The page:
The Way of the Odyssey


More evidence that the Odyssey is a spiritual allegory comes from the fact that the main characters can be seen as exemplars of traditional spiritual paths:

Odysseus: Way of Action (Karma yoga). Frequent epithets: wise, clever, city-sacker, devious. He is subjected to a series of trials and temptations and must rely on his wits to determine the proper course of action, e.g. escape from the Cyclops. He must move from multiplicity to unity, remember his nostos (return journey), and save his psukhe (soul): Tell me, O Muse, of the man of many devices, who wandered full many ways after he had sacked the sacred citadel of Troy. Many were the men whose cities he saw and whose mind he learned, aye, and many the woes he suffered in his heart upon the sea, [5] seeking to win his own life (psukhe, soul) and the return (nostos) of his comrades. Yet even so he saved not his comrades, though he desired it sore, for through their own blind folly they perished—fools, who devoured the kine of Helios Hyperion; but he took from them the day of their returning.” (1:1)

Penelope: Way of Devotion (Bhakti yoga). Frequent epithets: wise, circumspect, constant. Her task is to remain steadfast in the presence of the suitors who are devouring her substance and tempting her to believe Odysseus is not going to return. “Then she burst into tears, and spoke to the divine minstrel: “Phemius, many other things thou knowest to charm mortals, deeds of men and gods which minstrels make famous. Sing them one of these, as thou sittest here, [340] and let them drink their wine in silence. But cease from this woeful song which ever harrows the heart in my breast, for upon me above all women has come a sorrow not to be forgotten. So dear a head do I ever remember with longing, even my husband, whose fame is wide through Hellas and mid-Argos.” (1:336)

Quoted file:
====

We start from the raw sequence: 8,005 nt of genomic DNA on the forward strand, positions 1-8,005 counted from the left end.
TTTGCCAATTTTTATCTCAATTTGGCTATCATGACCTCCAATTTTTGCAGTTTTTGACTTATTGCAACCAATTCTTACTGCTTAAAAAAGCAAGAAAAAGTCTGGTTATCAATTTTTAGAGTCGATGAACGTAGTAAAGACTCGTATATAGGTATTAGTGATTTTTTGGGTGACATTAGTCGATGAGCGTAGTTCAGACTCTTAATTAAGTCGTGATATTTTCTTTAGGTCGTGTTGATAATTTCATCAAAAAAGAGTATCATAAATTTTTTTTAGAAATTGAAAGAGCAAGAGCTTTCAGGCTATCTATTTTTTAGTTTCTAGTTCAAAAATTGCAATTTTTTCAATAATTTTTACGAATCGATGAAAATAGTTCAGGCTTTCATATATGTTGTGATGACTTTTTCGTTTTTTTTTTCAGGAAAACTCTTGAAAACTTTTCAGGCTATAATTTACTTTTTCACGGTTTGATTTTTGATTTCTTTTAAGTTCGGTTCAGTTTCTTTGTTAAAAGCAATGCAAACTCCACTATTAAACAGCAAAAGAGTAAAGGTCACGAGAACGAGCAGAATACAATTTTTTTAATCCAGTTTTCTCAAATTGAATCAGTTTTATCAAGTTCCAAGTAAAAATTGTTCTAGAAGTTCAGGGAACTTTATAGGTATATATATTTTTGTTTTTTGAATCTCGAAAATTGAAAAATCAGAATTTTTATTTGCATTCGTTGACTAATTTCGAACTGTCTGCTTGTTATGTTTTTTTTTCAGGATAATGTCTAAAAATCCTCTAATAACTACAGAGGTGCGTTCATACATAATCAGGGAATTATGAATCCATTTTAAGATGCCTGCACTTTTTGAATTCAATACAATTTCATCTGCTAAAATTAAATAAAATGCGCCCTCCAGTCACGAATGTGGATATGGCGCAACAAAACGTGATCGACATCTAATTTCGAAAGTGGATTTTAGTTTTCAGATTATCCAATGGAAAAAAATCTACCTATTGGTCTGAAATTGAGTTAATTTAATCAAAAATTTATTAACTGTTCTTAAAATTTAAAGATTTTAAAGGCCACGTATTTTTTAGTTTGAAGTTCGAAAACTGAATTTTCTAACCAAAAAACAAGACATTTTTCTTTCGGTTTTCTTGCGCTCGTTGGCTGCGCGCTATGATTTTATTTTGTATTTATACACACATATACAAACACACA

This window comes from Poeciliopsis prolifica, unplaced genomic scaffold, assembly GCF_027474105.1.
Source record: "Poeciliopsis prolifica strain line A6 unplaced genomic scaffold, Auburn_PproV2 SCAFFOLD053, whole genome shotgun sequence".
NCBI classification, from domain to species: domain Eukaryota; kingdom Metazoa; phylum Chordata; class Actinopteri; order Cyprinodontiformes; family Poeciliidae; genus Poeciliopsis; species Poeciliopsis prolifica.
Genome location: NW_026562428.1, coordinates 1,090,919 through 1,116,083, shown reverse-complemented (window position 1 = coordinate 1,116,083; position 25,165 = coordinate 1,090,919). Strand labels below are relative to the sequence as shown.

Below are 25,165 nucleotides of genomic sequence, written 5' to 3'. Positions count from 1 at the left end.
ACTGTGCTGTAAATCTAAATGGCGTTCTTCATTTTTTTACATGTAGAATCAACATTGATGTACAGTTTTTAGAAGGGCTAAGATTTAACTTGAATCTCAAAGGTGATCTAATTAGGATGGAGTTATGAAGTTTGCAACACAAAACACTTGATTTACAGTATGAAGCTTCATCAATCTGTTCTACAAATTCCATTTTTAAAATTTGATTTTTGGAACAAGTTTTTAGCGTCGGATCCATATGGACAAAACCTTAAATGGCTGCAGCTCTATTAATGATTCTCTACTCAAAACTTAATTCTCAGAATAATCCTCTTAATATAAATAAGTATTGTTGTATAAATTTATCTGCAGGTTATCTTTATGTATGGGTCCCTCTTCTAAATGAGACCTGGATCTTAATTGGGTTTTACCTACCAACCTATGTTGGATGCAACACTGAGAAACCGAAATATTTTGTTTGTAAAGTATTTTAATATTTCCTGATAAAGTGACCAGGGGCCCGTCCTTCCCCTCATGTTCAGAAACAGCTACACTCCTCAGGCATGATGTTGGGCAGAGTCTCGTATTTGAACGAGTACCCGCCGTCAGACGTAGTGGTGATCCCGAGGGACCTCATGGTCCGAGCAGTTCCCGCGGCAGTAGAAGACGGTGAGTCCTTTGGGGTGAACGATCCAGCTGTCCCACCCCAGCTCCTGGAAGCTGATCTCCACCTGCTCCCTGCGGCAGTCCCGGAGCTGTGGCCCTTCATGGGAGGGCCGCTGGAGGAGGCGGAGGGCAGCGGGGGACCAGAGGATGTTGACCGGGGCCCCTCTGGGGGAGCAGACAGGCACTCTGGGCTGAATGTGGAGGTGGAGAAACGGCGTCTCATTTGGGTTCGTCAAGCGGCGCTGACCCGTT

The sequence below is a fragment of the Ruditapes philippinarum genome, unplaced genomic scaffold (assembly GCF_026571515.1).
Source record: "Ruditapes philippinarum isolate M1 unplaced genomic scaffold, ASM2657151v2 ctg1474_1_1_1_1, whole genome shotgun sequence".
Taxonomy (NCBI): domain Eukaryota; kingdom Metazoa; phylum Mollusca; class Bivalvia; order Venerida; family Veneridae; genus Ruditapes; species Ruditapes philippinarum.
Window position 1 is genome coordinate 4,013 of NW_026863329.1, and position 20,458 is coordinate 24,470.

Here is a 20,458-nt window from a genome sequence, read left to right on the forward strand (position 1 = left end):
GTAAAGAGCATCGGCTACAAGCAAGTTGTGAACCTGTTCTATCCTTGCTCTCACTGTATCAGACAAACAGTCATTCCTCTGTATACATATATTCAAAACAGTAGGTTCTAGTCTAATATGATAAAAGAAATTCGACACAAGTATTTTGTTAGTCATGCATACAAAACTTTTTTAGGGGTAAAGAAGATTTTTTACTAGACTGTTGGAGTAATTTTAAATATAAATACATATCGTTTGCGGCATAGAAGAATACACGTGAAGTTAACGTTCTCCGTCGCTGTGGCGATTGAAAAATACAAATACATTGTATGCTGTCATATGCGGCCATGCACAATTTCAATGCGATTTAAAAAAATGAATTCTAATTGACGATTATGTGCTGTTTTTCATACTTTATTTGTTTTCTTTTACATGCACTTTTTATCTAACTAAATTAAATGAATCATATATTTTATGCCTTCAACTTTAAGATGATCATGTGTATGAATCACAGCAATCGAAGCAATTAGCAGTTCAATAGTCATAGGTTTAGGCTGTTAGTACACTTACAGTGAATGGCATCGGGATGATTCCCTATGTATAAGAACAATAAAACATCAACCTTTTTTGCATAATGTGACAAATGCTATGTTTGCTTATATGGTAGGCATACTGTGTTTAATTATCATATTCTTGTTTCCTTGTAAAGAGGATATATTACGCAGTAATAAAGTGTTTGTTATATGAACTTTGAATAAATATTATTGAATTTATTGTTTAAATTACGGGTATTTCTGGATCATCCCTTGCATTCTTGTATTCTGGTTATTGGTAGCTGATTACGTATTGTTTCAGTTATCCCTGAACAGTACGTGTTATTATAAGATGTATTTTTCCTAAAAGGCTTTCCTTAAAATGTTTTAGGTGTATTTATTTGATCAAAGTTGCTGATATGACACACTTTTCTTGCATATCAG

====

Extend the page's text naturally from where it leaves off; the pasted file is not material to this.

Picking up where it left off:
Telemachus: Way of Knowledge (Jnana yoga). Frequent epithets: wise, godlike. His task is to gain evidence of his father’s existence through interviews with his companions, Nestor and Agamemnon. He must overcome his doubt and uncertainty: “But now he has thus perished by an evil doom, nor for us is there any comfort, no, not though any one of men upon the earth should say that he will come; gone is the day of his returning.” (1:166)

“Then wise Telemachus answered her (Athena): “Therefore of a truth, stranger, will I frankly tell thee all. [215] My mother says that I am his child; but I know not, for never yet did any man of himself know his own parentage.” (1:214)

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